Monday, October 20, 2008

Good Neighbors

We've lived in our current home for 15 years. We've been fortunate with our immediate neighbors on the left. For many years a mom, dad and son lived there. The son was my oldest boy's best friend and also a good friend of my second daughter. The parents eventually broke up and moved away. The house was purchased by the person on the left. The new owner put $50,000 in renovations. He planned to sell the house for a profit. The housing market died and he is now renting the home to a divorced dad with 1 son, who comes for weekends. I'll refer to him as "weekend child."

The neighbors on our right have not been a success. A single mom with three boys (all have different dads) rents the home from her step-father. The older boys broke one of our bedroom windows, dug out my bedding plants and spoke like sailors on leave. The youngest son is worse. He has thrown glasses of urine (which he accumulates in the backyard throughout the day) at my children when he wants attention, stolen tools from our garage, and hit my toddler girls with baseball bats. His mother never believes that her son does anything wrong. Her response is always, "He wouldn't do that. He's such a good boy." I'm going to call him the "problem child." Last summer, out of desperation, we installed a privacy fence around our back yard.

A few weeks ago, the problem child next door was hitting the fence with a baseball bat and I asked him to stop. He said that his mom doesn't care if he breaks the fence. Thursday, the problem child was playing at the weekend child 's home. The boys were kicking a soccer ball at the privacy fence. I asked the boys to not hit the fence because they would break the boards. When I returned home from running an errand, one fence board was broken. Both neighbor boys said, "Some other kids must have broken the board."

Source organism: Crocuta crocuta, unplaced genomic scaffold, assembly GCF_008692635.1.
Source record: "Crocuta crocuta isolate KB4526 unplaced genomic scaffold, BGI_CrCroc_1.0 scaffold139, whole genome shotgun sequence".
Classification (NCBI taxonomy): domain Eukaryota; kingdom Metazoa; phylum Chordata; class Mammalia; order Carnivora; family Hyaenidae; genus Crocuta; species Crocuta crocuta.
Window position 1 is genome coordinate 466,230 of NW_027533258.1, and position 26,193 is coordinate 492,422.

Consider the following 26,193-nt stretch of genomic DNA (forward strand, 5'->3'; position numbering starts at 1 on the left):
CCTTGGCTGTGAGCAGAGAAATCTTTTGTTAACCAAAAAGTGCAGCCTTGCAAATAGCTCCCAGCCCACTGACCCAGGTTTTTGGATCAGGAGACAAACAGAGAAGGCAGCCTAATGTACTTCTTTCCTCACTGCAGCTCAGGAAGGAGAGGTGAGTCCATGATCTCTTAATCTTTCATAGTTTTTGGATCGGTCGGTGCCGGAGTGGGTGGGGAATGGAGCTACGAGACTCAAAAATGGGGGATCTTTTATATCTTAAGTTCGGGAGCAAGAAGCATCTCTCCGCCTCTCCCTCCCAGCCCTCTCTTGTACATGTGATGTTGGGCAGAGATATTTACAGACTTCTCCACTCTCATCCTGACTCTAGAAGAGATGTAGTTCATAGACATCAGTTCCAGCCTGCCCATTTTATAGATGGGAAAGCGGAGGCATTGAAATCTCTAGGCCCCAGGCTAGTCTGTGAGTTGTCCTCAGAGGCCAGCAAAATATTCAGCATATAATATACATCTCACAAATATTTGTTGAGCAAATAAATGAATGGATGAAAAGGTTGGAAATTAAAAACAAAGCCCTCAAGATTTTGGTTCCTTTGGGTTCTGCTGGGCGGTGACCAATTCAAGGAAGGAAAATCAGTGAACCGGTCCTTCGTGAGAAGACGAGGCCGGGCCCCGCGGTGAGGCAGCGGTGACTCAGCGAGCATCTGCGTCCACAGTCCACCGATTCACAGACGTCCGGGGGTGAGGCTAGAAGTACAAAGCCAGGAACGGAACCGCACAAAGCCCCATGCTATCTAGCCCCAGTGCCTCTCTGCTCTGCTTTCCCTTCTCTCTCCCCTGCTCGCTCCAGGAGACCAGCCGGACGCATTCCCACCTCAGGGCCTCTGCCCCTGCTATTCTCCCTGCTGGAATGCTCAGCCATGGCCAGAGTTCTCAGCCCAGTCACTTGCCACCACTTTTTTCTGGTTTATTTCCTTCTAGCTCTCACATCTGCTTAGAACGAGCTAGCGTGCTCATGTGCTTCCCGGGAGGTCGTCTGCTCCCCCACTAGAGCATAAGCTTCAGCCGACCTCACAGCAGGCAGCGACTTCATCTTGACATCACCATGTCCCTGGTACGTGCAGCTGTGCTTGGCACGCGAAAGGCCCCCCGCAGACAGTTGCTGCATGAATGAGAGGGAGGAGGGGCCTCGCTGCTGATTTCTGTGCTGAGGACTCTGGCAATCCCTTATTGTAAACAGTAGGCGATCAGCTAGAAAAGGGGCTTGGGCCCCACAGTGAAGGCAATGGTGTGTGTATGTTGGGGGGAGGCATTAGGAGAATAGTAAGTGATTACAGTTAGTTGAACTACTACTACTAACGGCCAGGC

On Saturday, the two boys were again kicking soccer balls at the fence. I asked them to please stop. Five minutes later, two more boards were broken on our fence. With all broken pieces in hand, I walked next door to speak with weekend child's dad. I really hate to complain to people about their children. I know that accidents happen when children are playing, but I also can't afford to replace the fence. The dad looked at the boards in my hand and said that he had told the boys not to kick balls at the fence earlier in the week. He apologized and said that he would fix the fence. During our conversation, problem child is standing on the sidewalk smirking because weekend child is in trouble. Weekend child's dad saw him and told him to go and get his mother.

I told my neighbor that the fence wasn't a big deal and that I know things happen when children play. The dad responded, "It IS a big deal. The boys were told not to do that and your property was damaged." Pleasantly surprised, I returned home. A short time later, weekend child came to apologize. He also said that he and problem child would be helping his dad to repair the fence next weekend.

Weekend child's dad and I still greet each other and there does not seem to be any strain between us. It is so nice to have a parent who acknowledges when there is a problem and solves the problem in an appropriate manner! Not only did this parent deal with his child, he also dealt with the problem child's mom.

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